I’m not going to even get into things that literary journals said to me about these stories. The idea of publishing with Arsenal Pulp Press was a dream of mine. Then my friend Mattilda Bernstein Sycamore was published there and after Sketchtasy came out she put in a good word to Brian Lam and he invited me to submit my collection. When he said he wanted to publish it I sat down and cried, said yes, then put on Khia’s “My Neck My Back.”
Rumpus: When I met you at MacDowell you were editing The James Franco Review. Can you talk a little bit about that project and what it means for you as a short story writer?
Manning: I think I’m still recovering from that project. I started it in 2014 after reading David Orr’s review of James Franco’s poetry collection in which he stated that James Franco was no better than any other mediocre poet out of an MFA program that was struggling to get the attention of the no-one’s heard of it micro press with two staff members. However, he got published on Graywolf because he is James Franco. I had already been thinking about the ways the publishing system is built to keep BIPOC, queer/trans, and disabled writers at the margins. So when I read that review I had the idea to create a project called The James Franco Review and then to totally reimagine the publishing process because the only way to actually create more room for diversity in literature is to totally transform it: different methods of submission and publication, for new people to be in positions of power, and for those who were still in power to actually admit their implicit bias.
The project went viral before we even started accepting submissions. Editors changed every two months, there were no slush pile readers, and we had blind submissions which is a tool only as effective as its user. Over the course of those two years I had amazing conversations with authors and editors about what it would actually mean to change things and what was possible in journals that already existed. It was exciting and exhausting. In two years we put out eight general issues, two themed issues, hosted twenty-four editors, and published one hundred and fifteen emerging writers, some of whom are now household names. As a prose writer I think, if nothing else, I found community and possibility and critique and stopped putting anyone—including agents and editors—on a pedestal.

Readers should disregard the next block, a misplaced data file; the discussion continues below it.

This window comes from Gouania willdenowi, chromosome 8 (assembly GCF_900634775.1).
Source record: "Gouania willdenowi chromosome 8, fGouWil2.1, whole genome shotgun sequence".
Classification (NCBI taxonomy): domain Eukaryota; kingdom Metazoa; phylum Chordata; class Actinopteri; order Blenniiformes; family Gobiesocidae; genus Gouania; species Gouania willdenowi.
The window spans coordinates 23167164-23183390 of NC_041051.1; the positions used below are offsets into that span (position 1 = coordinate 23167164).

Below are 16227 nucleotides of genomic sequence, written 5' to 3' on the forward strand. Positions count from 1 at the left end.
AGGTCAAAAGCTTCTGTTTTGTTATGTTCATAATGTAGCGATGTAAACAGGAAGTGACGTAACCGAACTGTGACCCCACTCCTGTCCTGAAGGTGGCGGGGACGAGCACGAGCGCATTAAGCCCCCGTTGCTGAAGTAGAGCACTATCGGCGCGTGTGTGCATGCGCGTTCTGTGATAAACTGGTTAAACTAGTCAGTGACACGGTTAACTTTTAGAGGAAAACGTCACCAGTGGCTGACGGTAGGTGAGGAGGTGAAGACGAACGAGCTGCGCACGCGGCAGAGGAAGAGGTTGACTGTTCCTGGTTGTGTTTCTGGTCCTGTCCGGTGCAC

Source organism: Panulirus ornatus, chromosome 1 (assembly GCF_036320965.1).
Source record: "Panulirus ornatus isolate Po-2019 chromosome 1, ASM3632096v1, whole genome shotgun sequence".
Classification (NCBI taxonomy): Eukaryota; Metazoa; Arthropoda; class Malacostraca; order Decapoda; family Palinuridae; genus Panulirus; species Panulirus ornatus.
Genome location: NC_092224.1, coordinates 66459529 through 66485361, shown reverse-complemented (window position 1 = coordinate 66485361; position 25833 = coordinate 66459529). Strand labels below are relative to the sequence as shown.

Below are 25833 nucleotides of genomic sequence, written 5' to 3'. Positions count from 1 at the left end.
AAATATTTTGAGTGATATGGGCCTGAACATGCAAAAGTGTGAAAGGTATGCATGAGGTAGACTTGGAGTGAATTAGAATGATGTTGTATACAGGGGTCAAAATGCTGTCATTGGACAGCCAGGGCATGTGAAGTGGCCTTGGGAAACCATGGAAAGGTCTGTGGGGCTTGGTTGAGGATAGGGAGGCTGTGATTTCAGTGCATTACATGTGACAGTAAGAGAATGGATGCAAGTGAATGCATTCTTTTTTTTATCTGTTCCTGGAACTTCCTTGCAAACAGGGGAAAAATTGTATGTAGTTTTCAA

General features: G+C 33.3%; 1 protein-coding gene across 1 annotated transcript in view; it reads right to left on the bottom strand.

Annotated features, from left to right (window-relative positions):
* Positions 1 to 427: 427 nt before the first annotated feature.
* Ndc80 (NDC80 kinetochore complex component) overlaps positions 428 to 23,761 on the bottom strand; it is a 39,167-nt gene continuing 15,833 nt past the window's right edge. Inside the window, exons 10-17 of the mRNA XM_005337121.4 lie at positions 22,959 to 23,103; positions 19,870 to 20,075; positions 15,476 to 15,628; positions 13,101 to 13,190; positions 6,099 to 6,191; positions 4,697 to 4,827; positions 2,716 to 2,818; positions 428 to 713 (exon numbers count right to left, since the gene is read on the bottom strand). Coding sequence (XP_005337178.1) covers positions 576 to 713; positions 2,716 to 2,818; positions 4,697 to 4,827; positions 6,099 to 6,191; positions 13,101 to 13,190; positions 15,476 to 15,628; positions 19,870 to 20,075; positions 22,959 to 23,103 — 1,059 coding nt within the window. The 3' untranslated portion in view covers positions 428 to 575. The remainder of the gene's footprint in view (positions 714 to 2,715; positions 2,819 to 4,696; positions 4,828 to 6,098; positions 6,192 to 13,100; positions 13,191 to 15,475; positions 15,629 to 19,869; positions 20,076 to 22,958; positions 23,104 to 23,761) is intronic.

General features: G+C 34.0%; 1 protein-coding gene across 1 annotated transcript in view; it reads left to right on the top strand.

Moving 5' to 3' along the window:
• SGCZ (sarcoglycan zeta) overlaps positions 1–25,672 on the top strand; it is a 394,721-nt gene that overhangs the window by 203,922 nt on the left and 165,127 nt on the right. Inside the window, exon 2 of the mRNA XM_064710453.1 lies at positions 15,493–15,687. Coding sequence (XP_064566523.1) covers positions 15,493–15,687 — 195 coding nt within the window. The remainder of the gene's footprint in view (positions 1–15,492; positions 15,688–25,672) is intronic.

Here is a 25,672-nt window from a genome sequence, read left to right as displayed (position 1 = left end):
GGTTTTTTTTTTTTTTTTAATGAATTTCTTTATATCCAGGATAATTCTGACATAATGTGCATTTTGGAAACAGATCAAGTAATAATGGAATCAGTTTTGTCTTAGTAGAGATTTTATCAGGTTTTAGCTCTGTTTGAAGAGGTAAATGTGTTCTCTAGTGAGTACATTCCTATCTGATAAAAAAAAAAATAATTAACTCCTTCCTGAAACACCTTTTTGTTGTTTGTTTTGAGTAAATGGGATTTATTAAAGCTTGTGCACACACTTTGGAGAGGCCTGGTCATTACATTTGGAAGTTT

Rumpus: The epigraph to We Had No Rules is a Cherríe Moraga quote: “It is this queer I run from. A pain that turns us to quiet surrender. No, surrender is too active a term. There was no fight. Resignation.” Can you talk about this quote and what it means for you and this book?
Manning: Cherríe Moraga’s work has played a large role in how I make sense of my queer identity and how I write about it. Though my cultural identity is different from her Chicanx identity (my family is Italian and this played a huge part in my upbringing) I was continually affected by the way she wrote about assimilation and class. In the essay/poem, “It Is You My Sister Who Must Be Protected,” she is talking about her father who is white and how his whiteness plays out in his inability to fully love, his inability to truly feel. A moment that haunts me in that essay is when he pulls over the car to cry but his sobs have a hollow and empty sound, like he doesn’t know how to touch something real and deep enough to cry and the closest he can get is to touch the sound of it. The resignation she speaks about in that quote is what I feel all of us, especially those socialized white in America do—our inability to react to injustice unless it’s a complete state of emergency, and even then there’s not much fight, and especially in our unwillingness to connect and love and be curious. I have caught myself quitting before I’ve even begun. This quote is a reminder to me of the way I intend to live my life, and it’s a testament to the characters in this book who want to be curious so badly, but so often give up because they can.
Photograph of Corinne Manning by Itzel Santiago Pastrana.